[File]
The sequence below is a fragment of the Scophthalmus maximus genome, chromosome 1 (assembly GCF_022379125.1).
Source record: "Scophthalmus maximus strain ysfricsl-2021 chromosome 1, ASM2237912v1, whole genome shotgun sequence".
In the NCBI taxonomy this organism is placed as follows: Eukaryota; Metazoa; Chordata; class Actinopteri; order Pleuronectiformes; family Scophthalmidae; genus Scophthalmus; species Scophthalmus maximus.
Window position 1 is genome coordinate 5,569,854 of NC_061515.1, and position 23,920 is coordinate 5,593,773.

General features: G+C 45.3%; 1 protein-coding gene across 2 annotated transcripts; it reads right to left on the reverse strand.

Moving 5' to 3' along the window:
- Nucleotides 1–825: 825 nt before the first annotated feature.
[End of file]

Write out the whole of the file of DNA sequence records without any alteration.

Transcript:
The sequence below is a fragment of the Scophthalmus maximus genome, chromosome 1 (assembly GCF_022379125.1).
Source record: "Scophthalmus maximus strain ysfricsl-2021 chromosome 1, ASM2237912v1, whole genome shotgun sequence".
In the NCBI taxonomy this organism is placed as follows: Eukaryota; Metazoa; Chordata; class Actinopteri; order Pleuronectiformes; family Scophthalmidae; genus Scophthalmus; species Scophthalmus maximus.
Window position 1 is genome coordinate 5,569,854 of NC_061515.1, and position 23,920 is coordinate 5,593,773.

General features: G+C 45.3%; 1 protein-coding gene across 2 annotated transcripts; it reads right to left on the reverse strand.

Moving 5' to 3' along the window:
- Nucleotides 1–825: 825 nt before the first annotated feature.